In 1962, a stretch of five hundred miles on the East Coast was battered by a horrific Nor’easter that resulted in 40 deaths and over $500 million dollars in damage (in today’s dollars). The storm resulted in the destruction of Atlantic City’s Steel Pier, Ocean City’s famous boardwalk, and thousands of coastal homes, roads, bridges, and businesses. This storm is known to this day as one of the ten worst storms of the 20th Century.
The storm arrived without warning on Ash Wednesday and lingered for three days. Here on the Outer Banks, heroism and sacrifice resulted in no loss of life. Brave men and women worked tirelessly for days rowing small skiffs around their neighborhoods to take people who had been stranded on their rooftops to safety. Over 60 buildings were destroyed and 1,300 structures were heavily damaged. The southern part of Hatteras Island was cut off as the storm created a new water inlet, and food had to be ferried to the residents until the inlet could be filled. Winds of 70 mph battered homes and businesses all along the Banks, and waves up to 30 feet were recorded.
Today is Ash Wednesday, and we recall the devastating effects of the clouds and thick darkness as we read Joel’s warning of a storm of a different type:
Joel 2 (Common English Bible)
Blow the horn in Zion;
give a shout on my holy mountain!
Let all the people of the land tremble,
for the day of the Lord is coming.
It is near—
2 a day of darkness and no light,
a day of clouds and thick darkness!
Joel is one of the twelve minor prophets in the Old Testament. He warned of the devastation that continued apostasy and disobedience to God’s law would bring to the people of Israel. The day of the Lord would be a day of reckoning, bringing a blackness of punishment for the corporate sin of the nation.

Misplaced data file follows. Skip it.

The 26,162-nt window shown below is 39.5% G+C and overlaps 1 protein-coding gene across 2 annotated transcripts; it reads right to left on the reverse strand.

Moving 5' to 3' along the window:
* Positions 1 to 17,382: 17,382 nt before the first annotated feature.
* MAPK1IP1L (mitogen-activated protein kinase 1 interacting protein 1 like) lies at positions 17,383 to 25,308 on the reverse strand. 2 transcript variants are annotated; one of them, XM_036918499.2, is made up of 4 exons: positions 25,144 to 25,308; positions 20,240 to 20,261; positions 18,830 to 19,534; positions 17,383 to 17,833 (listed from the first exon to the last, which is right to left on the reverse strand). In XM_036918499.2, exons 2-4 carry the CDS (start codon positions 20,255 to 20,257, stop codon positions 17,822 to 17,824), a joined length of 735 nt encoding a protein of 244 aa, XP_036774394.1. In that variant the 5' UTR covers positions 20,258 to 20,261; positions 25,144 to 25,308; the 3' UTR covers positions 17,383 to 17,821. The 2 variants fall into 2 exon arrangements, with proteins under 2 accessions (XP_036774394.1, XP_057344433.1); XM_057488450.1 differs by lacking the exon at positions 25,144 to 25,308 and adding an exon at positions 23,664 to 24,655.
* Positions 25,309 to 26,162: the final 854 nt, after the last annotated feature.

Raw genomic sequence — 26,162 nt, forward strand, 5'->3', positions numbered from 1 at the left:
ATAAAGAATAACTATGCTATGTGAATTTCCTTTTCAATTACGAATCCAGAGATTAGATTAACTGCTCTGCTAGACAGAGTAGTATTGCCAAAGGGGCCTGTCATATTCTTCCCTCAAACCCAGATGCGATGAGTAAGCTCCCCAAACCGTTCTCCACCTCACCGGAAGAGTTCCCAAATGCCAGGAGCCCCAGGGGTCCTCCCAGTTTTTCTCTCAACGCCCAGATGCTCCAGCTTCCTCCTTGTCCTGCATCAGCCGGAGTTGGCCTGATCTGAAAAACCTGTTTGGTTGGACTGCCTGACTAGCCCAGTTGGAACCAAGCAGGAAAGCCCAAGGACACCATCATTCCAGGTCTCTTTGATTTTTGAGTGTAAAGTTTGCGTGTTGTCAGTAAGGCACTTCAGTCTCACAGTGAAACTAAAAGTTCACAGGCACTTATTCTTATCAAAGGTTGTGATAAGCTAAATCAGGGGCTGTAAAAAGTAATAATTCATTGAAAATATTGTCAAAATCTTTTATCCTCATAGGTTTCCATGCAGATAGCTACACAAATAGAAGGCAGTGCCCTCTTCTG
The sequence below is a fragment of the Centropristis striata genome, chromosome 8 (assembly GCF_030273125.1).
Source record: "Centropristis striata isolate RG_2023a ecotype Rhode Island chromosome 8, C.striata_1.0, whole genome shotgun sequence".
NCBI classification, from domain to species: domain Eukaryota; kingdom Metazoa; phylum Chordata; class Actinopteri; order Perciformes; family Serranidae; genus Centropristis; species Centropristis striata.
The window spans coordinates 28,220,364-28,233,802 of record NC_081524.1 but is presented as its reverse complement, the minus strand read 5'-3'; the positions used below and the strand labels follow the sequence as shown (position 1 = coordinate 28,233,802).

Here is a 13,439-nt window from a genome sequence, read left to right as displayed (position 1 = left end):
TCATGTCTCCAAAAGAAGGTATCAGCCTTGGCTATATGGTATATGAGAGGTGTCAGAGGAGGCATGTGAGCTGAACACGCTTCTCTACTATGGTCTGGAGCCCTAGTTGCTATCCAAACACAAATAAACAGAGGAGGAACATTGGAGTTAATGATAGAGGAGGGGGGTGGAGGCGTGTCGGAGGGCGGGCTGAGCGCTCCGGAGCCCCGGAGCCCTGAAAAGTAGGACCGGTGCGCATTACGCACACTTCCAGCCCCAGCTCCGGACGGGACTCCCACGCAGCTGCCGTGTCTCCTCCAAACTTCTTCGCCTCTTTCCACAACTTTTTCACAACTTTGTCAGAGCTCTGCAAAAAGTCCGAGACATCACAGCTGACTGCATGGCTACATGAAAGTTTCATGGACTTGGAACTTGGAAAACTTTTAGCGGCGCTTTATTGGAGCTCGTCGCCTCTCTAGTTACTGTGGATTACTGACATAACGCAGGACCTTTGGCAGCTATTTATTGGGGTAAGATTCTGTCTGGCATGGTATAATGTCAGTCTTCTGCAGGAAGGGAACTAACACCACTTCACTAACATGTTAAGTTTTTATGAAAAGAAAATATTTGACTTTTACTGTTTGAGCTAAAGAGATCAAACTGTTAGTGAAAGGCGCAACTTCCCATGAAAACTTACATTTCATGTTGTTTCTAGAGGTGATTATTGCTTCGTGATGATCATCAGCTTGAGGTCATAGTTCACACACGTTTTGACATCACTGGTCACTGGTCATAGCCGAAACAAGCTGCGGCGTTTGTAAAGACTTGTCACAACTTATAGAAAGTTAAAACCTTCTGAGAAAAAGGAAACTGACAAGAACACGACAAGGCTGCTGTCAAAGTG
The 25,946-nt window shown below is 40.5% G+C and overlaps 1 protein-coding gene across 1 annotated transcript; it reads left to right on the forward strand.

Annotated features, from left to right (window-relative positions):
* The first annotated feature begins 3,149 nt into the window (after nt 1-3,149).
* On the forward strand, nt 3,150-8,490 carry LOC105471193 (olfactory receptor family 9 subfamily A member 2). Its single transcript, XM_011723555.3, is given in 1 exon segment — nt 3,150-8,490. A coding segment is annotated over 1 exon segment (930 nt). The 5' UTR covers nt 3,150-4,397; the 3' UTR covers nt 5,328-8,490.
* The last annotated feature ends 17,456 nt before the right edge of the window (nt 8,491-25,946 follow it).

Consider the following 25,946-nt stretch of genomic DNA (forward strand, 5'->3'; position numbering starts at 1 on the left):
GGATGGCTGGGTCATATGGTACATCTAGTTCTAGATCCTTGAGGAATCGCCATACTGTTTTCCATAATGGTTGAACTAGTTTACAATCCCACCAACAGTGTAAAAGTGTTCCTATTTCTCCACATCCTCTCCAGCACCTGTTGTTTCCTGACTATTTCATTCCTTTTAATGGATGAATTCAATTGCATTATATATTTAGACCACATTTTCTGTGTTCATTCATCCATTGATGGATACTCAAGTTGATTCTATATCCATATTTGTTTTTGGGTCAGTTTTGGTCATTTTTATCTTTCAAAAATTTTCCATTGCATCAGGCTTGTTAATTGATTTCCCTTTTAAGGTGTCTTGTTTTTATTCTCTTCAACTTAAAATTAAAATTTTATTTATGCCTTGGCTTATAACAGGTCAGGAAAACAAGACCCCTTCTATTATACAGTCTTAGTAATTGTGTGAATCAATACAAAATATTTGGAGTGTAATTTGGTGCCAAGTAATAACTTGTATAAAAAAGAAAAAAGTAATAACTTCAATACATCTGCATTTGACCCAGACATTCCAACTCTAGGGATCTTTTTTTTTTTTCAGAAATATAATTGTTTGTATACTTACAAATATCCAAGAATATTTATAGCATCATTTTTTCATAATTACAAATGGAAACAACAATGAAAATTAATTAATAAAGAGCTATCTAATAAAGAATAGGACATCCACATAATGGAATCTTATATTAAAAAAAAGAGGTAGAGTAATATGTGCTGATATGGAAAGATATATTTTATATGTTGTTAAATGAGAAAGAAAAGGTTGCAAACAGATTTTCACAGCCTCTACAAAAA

Like blackness spread out upon the mountains,
a great and powerful army comes,
unlike any that has ever come before them,
or will come after them in centuries ahead.
But much like the Ash Wednesday Storm, help is on the way. There is a Rescuer who will brave the high seas and strong winds to fetch you off the roof of your home. Will you be wise enough to get into his boat?
Yet even now, says the Lord,
return to me with all your hearts,
with fasting, with weeping, and with sorrow;
13 tear your hearts
and not your clothing.
Return to the Lord your God,
for he is merciful and compassionate,
very patient, full of faithful love,
and ready to forgive.
Lent begins today, and of all the things that Lent is, it is truly a season of rescue from the storm. God invites us into the safe harbor of repentance and forgiveness, where we will find his mercy, compassion, patience, and love.
God invites us to return to him.
14 Who knows whether he will have a change of heart
and leave a blessing behind him,
a grain offering and a drink offering
for the Lord your God?
Ash Wednesday should come in like a storm. It should blow us out of our complacency and flood us with clarity. It should level the idols we have erected on our shores and raze our temples of self-sufficiency and arrogance. It should linger long enough to erode all of our wantonness and allow a righteous wind to take its place. It should create inlets that cut us off from our sin.
A holy Lent involves returning to God with repentant hearts and spending time in prayer, study, fasting, self-denial, worship, and service. God offers us the blessing of renewal in this stormy season. Will you come aboard?
Darkening Skys by Michelle Robertson